CAIRO: The second round of the tripartite talks between Egypt, Sudan and Ethiopia on the controversial Grand Ethiopian Renaissance Dam resumed in Cairo Thursday with the aim of choosing a consultant office to conduct studies concerning the dam’s impact on the downstream Nile countries.
“Our talks and the discussions of the Nile must be founded on the solid basis of mutual benefit and no harm; to put it simply, our brotherly talks must aim for a win-win scenario for all parties,” said Egyptian Minister of Water Resources and Irrigation Hossam Moghazy at a Thursday press conference.
The 12-member Technical National Committee (TNC) of the three countries agreed in September during their meetings in Addis Ababa that Egypt would host the second round of the talks on Oct. 16 and 17.
The construction of the dam chilled relations between Addis Ababa and Cairo. Egypt said the construction would affect its share of Nile water, whereas Ethiopia has claimed the dam is necessary for its development. But in a move some have seen as a thaw, both states agreed to the tripartite talks that started in August and were hosted by Sudan.
Also at the press conference, Ethiopian Water Minister Alemayehu Tegenu affirmed his country’s commitment to working with Egypt and Sudan by accepting a report by an international panel of experts and an agreement to conduct two recommended studies.
He emphasized that his country’s foreign policy was based on “no significant harm and a win-win approach.”
“Once again I would like to assure both Egypt and Sudan that the GERDP (Grand Ethiopian Renaissance Dam project) is a flagship project of the government and people of Ethiopia with the objective of contributing to poverty eradication by providing clean energy to Ethiopia and the region,” Tegenu said.
For his part, Sudanese Water Minister Moataz Abdullah highlighted the significance of cooperation among the three countries.
“I indeed ask all to exert all efforts possible to promote the cooperation among us,” he said at Thursday’s conference.
An advisory panel originally conducted a report on the dam’s impact on downstream countries (Egypt and Sudan) in May 2013. However, Egypt rejected that report and the studies submitted by the Ethiopian side. The three countries started their negotiations in three sessions in November and December of 2013 and January 2014, but the talks came to an impasse after failing to reach an agreement to implement the report.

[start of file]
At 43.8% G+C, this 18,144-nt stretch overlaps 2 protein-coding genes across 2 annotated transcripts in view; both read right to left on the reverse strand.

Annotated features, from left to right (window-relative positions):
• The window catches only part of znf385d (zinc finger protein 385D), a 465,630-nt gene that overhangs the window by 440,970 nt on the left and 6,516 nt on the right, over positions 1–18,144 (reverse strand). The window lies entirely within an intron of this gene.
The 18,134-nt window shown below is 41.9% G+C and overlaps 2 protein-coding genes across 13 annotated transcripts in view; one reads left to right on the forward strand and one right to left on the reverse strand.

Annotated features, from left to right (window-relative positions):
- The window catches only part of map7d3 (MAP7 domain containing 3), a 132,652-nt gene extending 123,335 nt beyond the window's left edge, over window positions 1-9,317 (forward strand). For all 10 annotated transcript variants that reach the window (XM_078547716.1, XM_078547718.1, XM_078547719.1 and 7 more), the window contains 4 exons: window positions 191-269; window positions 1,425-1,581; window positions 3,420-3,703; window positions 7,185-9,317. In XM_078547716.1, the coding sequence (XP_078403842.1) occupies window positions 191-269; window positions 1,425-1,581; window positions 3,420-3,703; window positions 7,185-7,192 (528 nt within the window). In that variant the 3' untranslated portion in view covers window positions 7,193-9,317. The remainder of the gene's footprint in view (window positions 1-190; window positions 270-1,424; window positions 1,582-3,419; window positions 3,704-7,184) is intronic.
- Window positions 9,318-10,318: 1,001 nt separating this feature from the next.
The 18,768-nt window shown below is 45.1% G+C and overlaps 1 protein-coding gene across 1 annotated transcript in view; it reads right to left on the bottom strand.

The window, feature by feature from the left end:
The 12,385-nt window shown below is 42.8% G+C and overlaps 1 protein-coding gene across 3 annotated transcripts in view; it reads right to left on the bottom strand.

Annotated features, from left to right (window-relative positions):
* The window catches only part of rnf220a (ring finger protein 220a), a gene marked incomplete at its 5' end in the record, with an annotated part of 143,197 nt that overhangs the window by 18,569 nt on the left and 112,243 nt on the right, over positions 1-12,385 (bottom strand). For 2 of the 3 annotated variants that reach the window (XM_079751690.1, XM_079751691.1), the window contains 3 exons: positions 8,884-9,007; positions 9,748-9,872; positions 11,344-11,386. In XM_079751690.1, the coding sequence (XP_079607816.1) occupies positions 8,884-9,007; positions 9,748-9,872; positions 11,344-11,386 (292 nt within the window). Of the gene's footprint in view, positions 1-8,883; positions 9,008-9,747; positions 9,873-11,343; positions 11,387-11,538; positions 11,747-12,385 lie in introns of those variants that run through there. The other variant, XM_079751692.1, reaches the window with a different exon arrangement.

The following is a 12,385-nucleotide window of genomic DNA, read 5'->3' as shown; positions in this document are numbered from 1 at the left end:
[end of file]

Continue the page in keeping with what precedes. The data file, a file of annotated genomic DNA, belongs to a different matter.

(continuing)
Still, talks over the dam—which has been under construction since April 2011—were eventually resumed in Khartoum in August.
The three countries are in negotiations to choose a law office to contract with the consultant office that will be chosen by the TNC, Egyptian expert delegation head Alaa Yassin told reporters on the sideline of the conference.
The countries will provide money for conducting the studies to the consultant office, he said, noting that the law office will be independent of the three countries.
“In case the three countries reach no agreement on choosing the office, another committee of international experts will be chosen next month,” Yassin added.
President Abdel Fatah al-Sisi met Thursday with the visiting Sudanese and Ethiopian water officials, and affirmed the importance of cooperation between the three countries, according to a statement from the Egyptian Ministry of Water Resources and Irrigation.
Egypt will announce its new stance on the Renaissance Dam after the issuance of the consultant office’s final report, said Moghazy in previous statements during his visit to the dam site in September.
Also, the Egyptian Water Ministry denied in a press statement media reports originally published by Al-Masry Al-Youm on Oct. 9 reporting the three countries agreed to exclude any U.S. consultancy companies from the project to prevent a possible information leak to Israel.
The ministry added in its statement such remarks could “impede” the negotiations with the other two countries.